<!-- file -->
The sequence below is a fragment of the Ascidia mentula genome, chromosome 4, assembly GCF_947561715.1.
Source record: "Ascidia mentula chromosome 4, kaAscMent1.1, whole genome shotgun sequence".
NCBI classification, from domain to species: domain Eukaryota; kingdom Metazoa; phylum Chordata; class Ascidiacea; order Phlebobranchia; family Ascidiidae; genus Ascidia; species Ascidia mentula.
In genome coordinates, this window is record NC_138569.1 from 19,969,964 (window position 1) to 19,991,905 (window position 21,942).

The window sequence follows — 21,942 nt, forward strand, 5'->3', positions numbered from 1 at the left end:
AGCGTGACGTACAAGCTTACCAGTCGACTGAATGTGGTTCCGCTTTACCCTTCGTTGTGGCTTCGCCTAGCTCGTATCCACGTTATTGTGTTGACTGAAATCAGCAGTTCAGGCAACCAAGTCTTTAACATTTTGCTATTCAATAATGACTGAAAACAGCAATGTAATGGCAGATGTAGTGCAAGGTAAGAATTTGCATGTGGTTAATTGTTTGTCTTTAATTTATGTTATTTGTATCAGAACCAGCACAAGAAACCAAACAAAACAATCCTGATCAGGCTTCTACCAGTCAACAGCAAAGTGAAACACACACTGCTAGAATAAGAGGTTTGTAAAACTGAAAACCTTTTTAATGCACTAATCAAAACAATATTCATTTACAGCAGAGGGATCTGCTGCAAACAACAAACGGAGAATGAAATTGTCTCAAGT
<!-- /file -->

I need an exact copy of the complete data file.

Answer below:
The sequence below is a fragment of the Ascidia mentula genome, chromosome 4, assembly GCF_947561715.1.
Source record: "Ascidia mentula chromosome 4, kaAscMent1.1, whole genome shotgun sequence".
NCBI classification, from domain to species: domain Eukaryota; kingdom Metazoa; phylum Chordata; class Ascidiacea; order Phlebobranchia; family Ascidiidae; genus Ascidia; species Ascidia mentula.
In genome coordinates, this window is record NC_138569.1 from 19,969,964 (window position 1) to 19,991,905 (window position 21,942).

The window sequence follows — 21,942 nt, forward strand, 5'->3', positions numbered from 1 at the left end:
AGCGTGACGTACAAGCTTACCAGTCGACTGAATGTGGTTCCGCTTTACCCTTCGTTGTGGCTTCGCCTAGCTCGTATCCACGTTATTGTGTTGACTGAAATCAGCAGTTCAGGCAACCAAGTCTTTAACATTTTGCTATTCAATAATGACTGAAAACAGCAATGTAATGGCAGATGTAGTGCAAGGTAAGAATTTGCATGTGGTTAATTGTTTGTCTTTAATTTATGTTATTTGTATCAGAACCAGCACAAGAAACCAAACAAAACAATCCTGATCAGGCTTCTACCAGTCAACAGCAAAGTGAAACACACACTGCTAGAATAAGAGGTTTGTAAAACTGAAAACCTTTTTAATGCACTAATCAAAACAATATTCATTTACAGCAGAGGGATCTGCTGCAAACAACAAACGGAGAATGAAATTGTCTCAAGT